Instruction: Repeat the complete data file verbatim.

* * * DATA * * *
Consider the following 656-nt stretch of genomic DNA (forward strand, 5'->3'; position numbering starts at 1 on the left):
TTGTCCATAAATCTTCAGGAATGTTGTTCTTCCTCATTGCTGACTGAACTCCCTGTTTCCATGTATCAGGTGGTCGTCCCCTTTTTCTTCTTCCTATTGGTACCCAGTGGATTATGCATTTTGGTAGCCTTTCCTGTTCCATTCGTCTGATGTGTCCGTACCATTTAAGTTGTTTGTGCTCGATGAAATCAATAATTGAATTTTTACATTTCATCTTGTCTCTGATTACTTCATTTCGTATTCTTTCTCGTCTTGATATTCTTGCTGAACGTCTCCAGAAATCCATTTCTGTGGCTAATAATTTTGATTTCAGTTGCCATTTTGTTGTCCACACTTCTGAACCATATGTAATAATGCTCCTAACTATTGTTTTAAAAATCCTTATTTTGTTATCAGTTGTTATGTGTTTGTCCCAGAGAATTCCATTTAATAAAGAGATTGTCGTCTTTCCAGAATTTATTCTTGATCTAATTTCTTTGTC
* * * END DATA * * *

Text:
Consider the following 656-nt stretch of genomic DNA (forward strand, 5'->3'; position numbering starts at 1 on the left):
TTGTCCATAAATCTTCAGGAATGTTGTTCTTCCTCATTGCTGACTGAACTCCCTGTTTCCATGTATCAGGTGGTCGTCCCCTTTTTCTTCTTCCTATTGGTACCCAGTGGATTATGCATTTTGGTAGCCTTTCCTGTTCCATTCGTCTGATGTGTCCGTACCATTTAAGTTGTTTGTGCTCGATGAAATCAATAATTGAATTTTTACATTTCATCTTGTCTCTGATTACTTCATTTCGTATTCTTTCTCGTCTTGATATTCTTGCTGAACGTCTCCAGAAATCCATTTCTGTGGCTAATAATTTTGATTTCAGTTGCCATTTTGTTGTCCACACTTCTGAACCATATGTAATAATGCTCCTAACTATTGTTTTAAAAATCCTTATTTTGTTATCAGTTGTTATGTGTTTGTCCCAGAGAATTCCATTTAATAAAGAGATTGTCGTCTTTCCAGAATTTATTCTTGATCTAATTTCTTTGTC